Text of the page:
Tuesday, January 18, 2011


The 2010 December Daring Bakers’ challenge was hosted by Penny of Sweet Sadie’s Baking. She chose to challenge Daring Bakers’ to make Stollen. She adapted a friend’s family recipe and combined it with information from friends, techniques from Peter Reinhart’s book.........and Martha Stewart’s demonstration. I have never tasted stollen before but it is really good and Laith loved it so that means something. Traditionally stollen is made and served during Christmas so i decided to make this stollen an Arabic version. Usually the dried fruit inside is maraschino cherries, citrus peel and marzipan but i made mine with dried figs, dates, apricots, raisins and walnuts....yumminess.
In a bowl i mixed yellow and brown raisins
I had some dried figs so i cut the stem off and then cut them into quarters
The traditional recipe asks for rum to plump up the dried fruit but i used orange juice.
In a saucepan melt butter with milk, you don't want to boil the milk but when the butter is almost melted and the milk is warm turn off the heat and let the butter finish melting from the residual heat.
Zest three lemons and 2 oranges. My zest here was big so i chopped it up really finely.

In a bowl crack three eggs and whisk
Add in vanilla
In a separate bowl sift the dried ingredients.
Add in the cinnamon and citrus zest
In the bow with the eggs add the yeast and milk and butter
slowly add the dried ingredients
The dough will be really sticky so let it sit in the bowl for about an hour and let it rise.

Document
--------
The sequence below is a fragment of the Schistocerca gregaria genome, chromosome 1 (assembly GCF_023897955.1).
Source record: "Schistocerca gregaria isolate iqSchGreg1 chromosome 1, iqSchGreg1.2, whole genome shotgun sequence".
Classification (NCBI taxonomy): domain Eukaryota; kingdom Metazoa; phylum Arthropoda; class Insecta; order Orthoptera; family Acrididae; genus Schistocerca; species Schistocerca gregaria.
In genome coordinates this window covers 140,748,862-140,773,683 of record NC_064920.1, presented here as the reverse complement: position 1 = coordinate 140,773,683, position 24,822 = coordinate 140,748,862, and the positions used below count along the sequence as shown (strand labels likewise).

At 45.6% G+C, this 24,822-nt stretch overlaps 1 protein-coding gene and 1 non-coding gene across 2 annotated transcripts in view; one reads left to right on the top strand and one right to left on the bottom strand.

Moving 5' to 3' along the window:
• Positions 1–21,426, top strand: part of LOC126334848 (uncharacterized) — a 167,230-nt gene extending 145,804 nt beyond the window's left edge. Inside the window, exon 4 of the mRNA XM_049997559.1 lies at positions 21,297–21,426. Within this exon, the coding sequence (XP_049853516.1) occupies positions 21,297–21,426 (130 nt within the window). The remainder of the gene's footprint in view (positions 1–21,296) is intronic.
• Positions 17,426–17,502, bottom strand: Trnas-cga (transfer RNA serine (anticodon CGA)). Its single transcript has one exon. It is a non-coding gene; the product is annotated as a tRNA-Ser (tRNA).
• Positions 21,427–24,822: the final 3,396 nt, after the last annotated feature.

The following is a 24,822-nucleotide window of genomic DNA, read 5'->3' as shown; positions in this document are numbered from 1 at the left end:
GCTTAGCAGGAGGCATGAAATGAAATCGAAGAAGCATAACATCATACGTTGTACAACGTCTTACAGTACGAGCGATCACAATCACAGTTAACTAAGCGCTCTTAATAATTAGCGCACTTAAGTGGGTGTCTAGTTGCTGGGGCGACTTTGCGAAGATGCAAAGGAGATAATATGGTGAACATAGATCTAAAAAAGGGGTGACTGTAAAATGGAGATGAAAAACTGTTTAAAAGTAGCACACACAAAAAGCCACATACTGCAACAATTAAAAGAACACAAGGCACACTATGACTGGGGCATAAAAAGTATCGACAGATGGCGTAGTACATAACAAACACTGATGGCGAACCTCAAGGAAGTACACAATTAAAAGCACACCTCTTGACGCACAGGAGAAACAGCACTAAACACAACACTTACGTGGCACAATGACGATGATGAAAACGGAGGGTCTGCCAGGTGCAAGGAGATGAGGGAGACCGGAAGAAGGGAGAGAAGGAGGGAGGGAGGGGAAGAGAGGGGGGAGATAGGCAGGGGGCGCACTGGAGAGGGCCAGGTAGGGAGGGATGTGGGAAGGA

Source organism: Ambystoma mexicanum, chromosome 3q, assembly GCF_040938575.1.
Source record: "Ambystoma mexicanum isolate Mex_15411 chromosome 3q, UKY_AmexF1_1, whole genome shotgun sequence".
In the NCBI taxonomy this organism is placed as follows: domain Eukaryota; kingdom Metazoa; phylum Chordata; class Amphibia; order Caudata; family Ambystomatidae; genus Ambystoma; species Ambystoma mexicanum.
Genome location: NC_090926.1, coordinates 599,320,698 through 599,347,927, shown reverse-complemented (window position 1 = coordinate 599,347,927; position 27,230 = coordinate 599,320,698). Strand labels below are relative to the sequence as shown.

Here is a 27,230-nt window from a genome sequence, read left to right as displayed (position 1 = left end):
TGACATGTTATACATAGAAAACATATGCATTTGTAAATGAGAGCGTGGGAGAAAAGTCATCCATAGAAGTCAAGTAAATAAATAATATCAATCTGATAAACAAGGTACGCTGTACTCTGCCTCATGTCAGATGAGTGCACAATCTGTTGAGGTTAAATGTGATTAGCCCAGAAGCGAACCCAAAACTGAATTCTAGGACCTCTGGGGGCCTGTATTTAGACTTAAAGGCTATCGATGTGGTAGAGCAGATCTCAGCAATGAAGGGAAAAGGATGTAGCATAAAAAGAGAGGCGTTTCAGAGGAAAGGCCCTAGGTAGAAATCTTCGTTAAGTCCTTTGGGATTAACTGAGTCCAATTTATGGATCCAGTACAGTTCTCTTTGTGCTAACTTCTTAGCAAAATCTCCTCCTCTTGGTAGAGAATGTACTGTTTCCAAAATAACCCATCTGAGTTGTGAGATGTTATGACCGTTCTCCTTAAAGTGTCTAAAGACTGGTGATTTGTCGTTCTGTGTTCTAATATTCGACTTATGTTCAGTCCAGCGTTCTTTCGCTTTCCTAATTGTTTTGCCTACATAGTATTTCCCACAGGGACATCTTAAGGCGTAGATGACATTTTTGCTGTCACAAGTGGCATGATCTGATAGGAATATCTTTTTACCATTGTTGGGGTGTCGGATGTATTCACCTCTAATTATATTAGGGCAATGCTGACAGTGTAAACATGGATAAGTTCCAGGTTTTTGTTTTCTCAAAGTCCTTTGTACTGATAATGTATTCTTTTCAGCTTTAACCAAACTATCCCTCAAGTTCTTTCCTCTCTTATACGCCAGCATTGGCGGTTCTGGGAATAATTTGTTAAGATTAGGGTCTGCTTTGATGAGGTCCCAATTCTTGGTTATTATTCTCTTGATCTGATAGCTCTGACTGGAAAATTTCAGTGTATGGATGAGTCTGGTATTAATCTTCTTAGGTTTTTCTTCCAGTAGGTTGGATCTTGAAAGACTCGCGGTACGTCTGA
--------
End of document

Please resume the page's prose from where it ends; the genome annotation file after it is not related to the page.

The dough will still be sticky but you will be able to work with it easier now. Add in the dried fruit and i added in dates and walnuts.
Put the dough (after the dried fruit and walnuts and fully incorporated) in a really big bowl and let it rise in the refrigerator overnight
Take the dough out of the refrigerator 2 hours ahead of when you want to work with it to let it come to room temperature.
Roll the dough out thin. At this point some people add marzipan (almond paste) but i chose not to.
Roll the dough up and pinch the seam closed tightly

Bring the two end pieces together and pinch them together so it looks like one big wreath
Which kitchen scissors cut slits into the dough and then let it rise (under a towel) until it has risen and bake it in an over until golden brown.
When the stollen comes out of the over rub some melted butter over top and sprinkle with powdered sugar. Repeat this step a couple of times.
MMMM seriously it was really good, I was amazed that the citrus zest and cinnamon could have such a wonderful flavor.

Written Recipe:

¼ cup (60ml) lukewarm water (110º F / 43º C)
4 1/2 teaspoons active dry yeast
1 cup milk
10 tablespoons unsalted butter (can use salted butter)
5½ cups all-purpose (plain) flour (Measure flour first - then sift- plus extra for dusting)
½ cup sugar
¾ teaspoon salt (if using salted butter there is no need to alter this salt measurement)
1 teaspoon cinnamon
3 large eggs, lightly beaten
Grated zest of 3 lemon and 2 orange
2 teaspoons vanilla extract
¾ cup dried figs and dates
1 cup firmly packed raisins
3 tablespoons orange juice for the dried fruit
1 cup chopped walnuts
Melted unsalted butter for coating the wreath
Confectioners’ (icing) (powdered) sugar for dusting wreath
Here is the written steps for making stollen i was given for the daring bakers:(some ingredients may be different but that is because i changed the recipe.

¼ cup (60ml) lukewarm water (110º F / 43º C)
2 packages (4 1/2 teaspoons) (22 ml) (14 grams) (1/2 oz) active dry yeast
1 cup (240 ml) milk